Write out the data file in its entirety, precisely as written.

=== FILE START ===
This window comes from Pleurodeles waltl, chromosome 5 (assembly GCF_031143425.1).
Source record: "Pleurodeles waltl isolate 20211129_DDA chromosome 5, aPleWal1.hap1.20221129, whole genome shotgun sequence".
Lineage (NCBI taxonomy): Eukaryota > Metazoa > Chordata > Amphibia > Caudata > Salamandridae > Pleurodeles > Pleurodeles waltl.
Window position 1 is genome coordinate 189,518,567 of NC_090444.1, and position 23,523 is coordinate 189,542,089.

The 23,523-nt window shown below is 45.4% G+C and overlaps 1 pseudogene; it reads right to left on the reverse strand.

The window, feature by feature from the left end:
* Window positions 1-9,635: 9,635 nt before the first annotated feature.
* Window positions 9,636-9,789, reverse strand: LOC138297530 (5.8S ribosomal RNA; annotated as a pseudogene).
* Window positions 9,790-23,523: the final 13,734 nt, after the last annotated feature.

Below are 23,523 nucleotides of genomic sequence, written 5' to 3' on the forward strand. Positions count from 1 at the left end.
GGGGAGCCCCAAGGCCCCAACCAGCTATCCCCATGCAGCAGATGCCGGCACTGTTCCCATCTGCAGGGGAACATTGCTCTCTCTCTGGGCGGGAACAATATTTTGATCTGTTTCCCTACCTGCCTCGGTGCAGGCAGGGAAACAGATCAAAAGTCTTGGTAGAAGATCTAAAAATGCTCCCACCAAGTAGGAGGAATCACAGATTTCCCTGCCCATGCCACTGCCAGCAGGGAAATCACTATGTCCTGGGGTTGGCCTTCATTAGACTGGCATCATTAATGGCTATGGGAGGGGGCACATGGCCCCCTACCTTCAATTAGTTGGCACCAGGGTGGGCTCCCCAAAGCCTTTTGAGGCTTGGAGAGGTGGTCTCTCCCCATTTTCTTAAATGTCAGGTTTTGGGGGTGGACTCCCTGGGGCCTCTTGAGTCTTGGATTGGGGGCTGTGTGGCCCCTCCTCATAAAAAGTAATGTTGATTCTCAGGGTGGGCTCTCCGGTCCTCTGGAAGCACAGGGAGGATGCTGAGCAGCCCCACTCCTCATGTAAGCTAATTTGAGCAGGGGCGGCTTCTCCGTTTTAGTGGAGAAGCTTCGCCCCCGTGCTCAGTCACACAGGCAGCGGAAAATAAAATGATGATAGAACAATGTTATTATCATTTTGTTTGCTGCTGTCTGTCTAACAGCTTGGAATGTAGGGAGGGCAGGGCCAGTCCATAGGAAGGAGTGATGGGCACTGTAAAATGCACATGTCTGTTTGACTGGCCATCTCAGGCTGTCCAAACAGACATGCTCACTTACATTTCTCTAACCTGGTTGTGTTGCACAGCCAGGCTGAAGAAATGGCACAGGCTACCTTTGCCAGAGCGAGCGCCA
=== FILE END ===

This window comes from Pleurodeles waltl, chromosome 5 (assembly GCF_031143425.1).
Source record: "Pleurodeles waltl isolate 20211129_DDA chromosome 5, aPleWal1.hap1.20221129, whole genome shotgun sequence".
Lineage (NCBI taxonomy): Eukaryota > Metazoa > Chordata > Amphibia > Caudata > Salamandridae > Pleurodeles > Pleurodeles waltl.
Window position 1 is genome coordinate 189,518,567 of NC_090444.1, and position 23,523 is coordinate 189,542,089.

The 23,523-nt window shown below is 45.4% G+C and overlaps 1 pseudogene; it reads right to left on the reverse strand.

The window, feature by feature from the left end:
* Window positions 1-9,635: 9,635 nt before the first annotated feature.
* Window positions 9,636-9,789, reverse strand: LOC138297530 (5.8S ribosomal RNA; annotated as a pseudogene).
* Window positions 9,790-23,523: the final 13,734 nt, after the last annotated feature.

Below are 23,523 nucleotides of genomic sequence, written 5' to 3' on the forward strand. Positions count from 1 at the left end.
GGGGAGCCCCAAGGCCCCAACCAGCTATCCCCATGCAGCAGATGCCGGCACTGTTCCCATCTGCAGGGGAACATTGCTCTCTCTCTGGGCGGGAACAATATTTTGATCTGTTTCCCTACCTGCCTCGGTGCAGGCAGGGAAACAGATCAAAAGTCTTGGTAGAAGATCTAAAAATGCTCCCACCAAGTAGGAGGAATCACAGATTTCCCTGCCCATGCCACTGCCAGCAGGGAAATCACTATGTCCTGGGGTTGGCCTTCATTAGACTGGCATCATTAATGGCTATGGGAGGGGGCACATGGCCCCCTACCTTCAATTAGTTGGCACCAGGGTGGGCTCCCCAAAGCCTTTTGAGGCTTGGAGAGGTGGTCTCTCCCCATTTTCTTAAATGTCAGGTTTTGGGGGTGGACTCCCTGGGGCCTCTTGAGTCTTGGATTGGGGGCTGTGTGGCCCCTCCTCATAAAAAGTAATGTTGATTCTCAGGGTGGGCTCTCCGGTCCTCTGGAAGCACAGGGAGGATGCTGAGCAGCCCCACTCCTCATGTAAGCTAATTTGAGCAGGGGCGGCTTCTCCGTTTTAGTGGAGAAGCTTCGCCCCCGTGCTCAGTCACACAGGCAGCGGAAAATAAAATGATGATAGAACAATGTTATTATCATTTTGTTTGCTGCTGTCTGTCTAACAGCTTGGAATGTAGGGAGGGCAGGGCCAGTCCATAGGAAGGAGTGATGGGCACTGTAAAATGCACATGTCTGTTTGACTGGCCATCTCAGGCTGTCCAAACAGACATGCTCACTTACATTTCTCTAACCTGGTTGTGTTGCACAGCCAGGCTGAAGAAATGGCACAGGCTACCTTTGCCAGAGCGAGCGCCA